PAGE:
Since the beginning of the Great Recession, dollar stores et al have been doing a great business at the expense of Walmart. The dollar store customer now views Walmart as an aspirational retailer who they will return to once their lot in life gets better. If Walmart's small format offers the same stuff as the dollar stores for the same price and then adds the online and more in-store selection, I think dollar stores days are numbered.
Supercenters are making a major move at a very opportunistic time. Even though gas prices have subsided in the past several weeks, the average price of gas remains well above where it was at this time last year and is having a significant impact on consumer shopping behavior. In fact, recent SymphonyIRI research reveals that 55% of consumers are making fewer, larger purchases in an effort to save on gas. Supercenters are well-positioned to compete in this type of environment, as they generally have a much broader selection versus dollar format stores, and they boast a following of nearly three-quarters of the U.S. population that already shops the supercenter channel.
The challenge for supercenters is in downsizing. In addition to facing the daunting task of finding "the right" location, supercenter operators will need to equip their locations with "the right" product assortment, as well. The fact is supercenter operators are not accustomed to working within the confines of a footprint typical of more urban retail outlets. Here, dollar store operators have the distinct advantage of experience. They have been students of the more limited assortment environment for some time, and they have been honing their skills along the way. Ongoing dollar store focus on building out national brand assortment is an added bonus, and it has already proven successful at attracting consumers from a wide range of demographic groups.
The battle for bragging rights to (relatively) small urban marketplaces is sure to heat up in the coming months and years. Dollar and supercenter operators each possess enviable and formidable strengths. Those that can consistently capitalize on those strengths in near-real time to address evolving consumer behaviors will win the bragging rights in the end. Right now, though, it seems the scale could tip in either direction.
Walmart is hungry for vehicles that can add sales volume in big chunks. Urban markets and dollar store shopping trips are two obvious targets.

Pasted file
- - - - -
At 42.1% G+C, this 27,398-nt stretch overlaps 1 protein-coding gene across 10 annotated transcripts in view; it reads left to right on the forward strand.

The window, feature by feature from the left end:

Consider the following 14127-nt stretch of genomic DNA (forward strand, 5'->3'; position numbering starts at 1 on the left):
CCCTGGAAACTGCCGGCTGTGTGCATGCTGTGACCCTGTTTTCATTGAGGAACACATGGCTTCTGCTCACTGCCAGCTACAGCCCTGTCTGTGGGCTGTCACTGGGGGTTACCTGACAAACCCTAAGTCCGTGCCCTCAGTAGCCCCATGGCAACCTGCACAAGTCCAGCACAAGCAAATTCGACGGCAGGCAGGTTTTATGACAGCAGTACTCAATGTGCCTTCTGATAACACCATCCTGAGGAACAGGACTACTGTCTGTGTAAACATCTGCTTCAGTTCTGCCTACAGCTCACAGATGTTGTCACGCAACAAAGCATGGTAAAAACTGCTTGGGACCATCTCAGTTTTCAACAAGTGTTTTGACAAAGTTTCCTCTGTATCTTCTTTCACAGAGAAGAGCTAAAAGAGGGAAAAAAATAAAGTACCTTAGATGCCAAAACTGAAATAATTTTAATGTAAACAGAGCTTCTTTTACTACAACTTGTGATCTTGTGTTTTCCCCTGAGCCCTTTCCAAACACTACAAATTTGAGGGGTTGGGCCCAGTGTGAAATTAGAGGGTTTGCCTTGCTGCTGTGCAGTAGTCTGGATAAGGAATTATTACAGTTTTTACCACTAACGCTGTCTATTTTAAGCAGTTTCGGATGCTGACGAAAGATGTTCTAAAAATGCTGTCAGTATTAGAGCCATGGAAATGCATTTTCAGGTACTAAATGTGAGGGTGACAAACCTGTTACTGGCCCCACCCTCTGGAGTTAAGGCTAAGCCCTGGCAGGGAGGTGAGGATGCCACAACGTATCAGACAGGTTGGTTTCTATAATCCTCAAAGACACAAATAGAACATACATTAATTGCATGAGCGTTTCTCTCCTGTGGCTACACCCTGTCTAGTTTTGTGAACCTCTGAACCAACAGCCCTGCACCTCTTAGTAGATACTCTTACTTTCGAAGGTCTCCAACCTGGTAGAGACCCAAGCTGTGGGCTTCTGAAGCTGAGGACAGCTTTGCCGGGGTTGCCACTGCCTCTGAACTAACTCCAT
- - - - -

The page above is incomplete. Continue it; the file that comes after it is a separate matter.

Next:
The dollar store leaders hold defensible market positions, but they are not invulnerable. Remember that Walmart once was not in the supermarket business either....
Thinking as an analyst, I'd take the rural and urban formats as two separate business cases. Walmart must be careful not to overload on complexity, and blending big trucks with small van deliveries will challenge its distribution system.
I expect the dollar stores should be able to make a few chess moves to counter the Great Wal. Greater brand focus may be one tactic. I think store brand programs could be a key area of contention too.
Mini Walmarts will never have the geographic base that Family Dollar and Dollar Tree have. Family Dollar loves to blanket an area. They aren't afraid to have multiple outlets in a single zipcode. Both Family Dollar and Dollar Tree are department store convenience store chains. They have the goods people want at the right price points. Walmart still has a problem about thinking small, and along with having to grasp what it means to merchandise locally, I don't think they can seriously hurt FD and DT in the long run. It's really cool to shop these stores.
We can debate the nuances but the plain and simple truth is that no player--big or small--is safe in the current environment. The entire retail landscape is shifting as an era of unrepeatable demand comes to an end. This isn't simply economic--it's demographic and technological as well.
It's also tempting to default to a world where Walmart wins every battle, but I don't see this happening. If anything, the scramble on Walmart's part to reinvent itself across multiple formats and footprints may even further erode its core model of big and cheap.
One thing is certain--the race to the bottom is going to get a lot more competitive.
Success for either the Dollar Stores or big box stores depends upon having the right selection for the right consumers, having efficient logistics, the right real estate, and the right shopping experience. It is difficult for everyone.
I don't think they are any more or less vulnerable to inflation than anyone else. Inflation tends to be an across-the-board phenomenon. It is very difficult, beyond buying futures contracts, to cheat inflation. As Dollar General and Family Dollar already have economies of scale that allow them to buy with Walmart and the major grocery chains, I can't see much they can do, but neither can anyone else!
Ed Dennis, president, Dennis Enterprises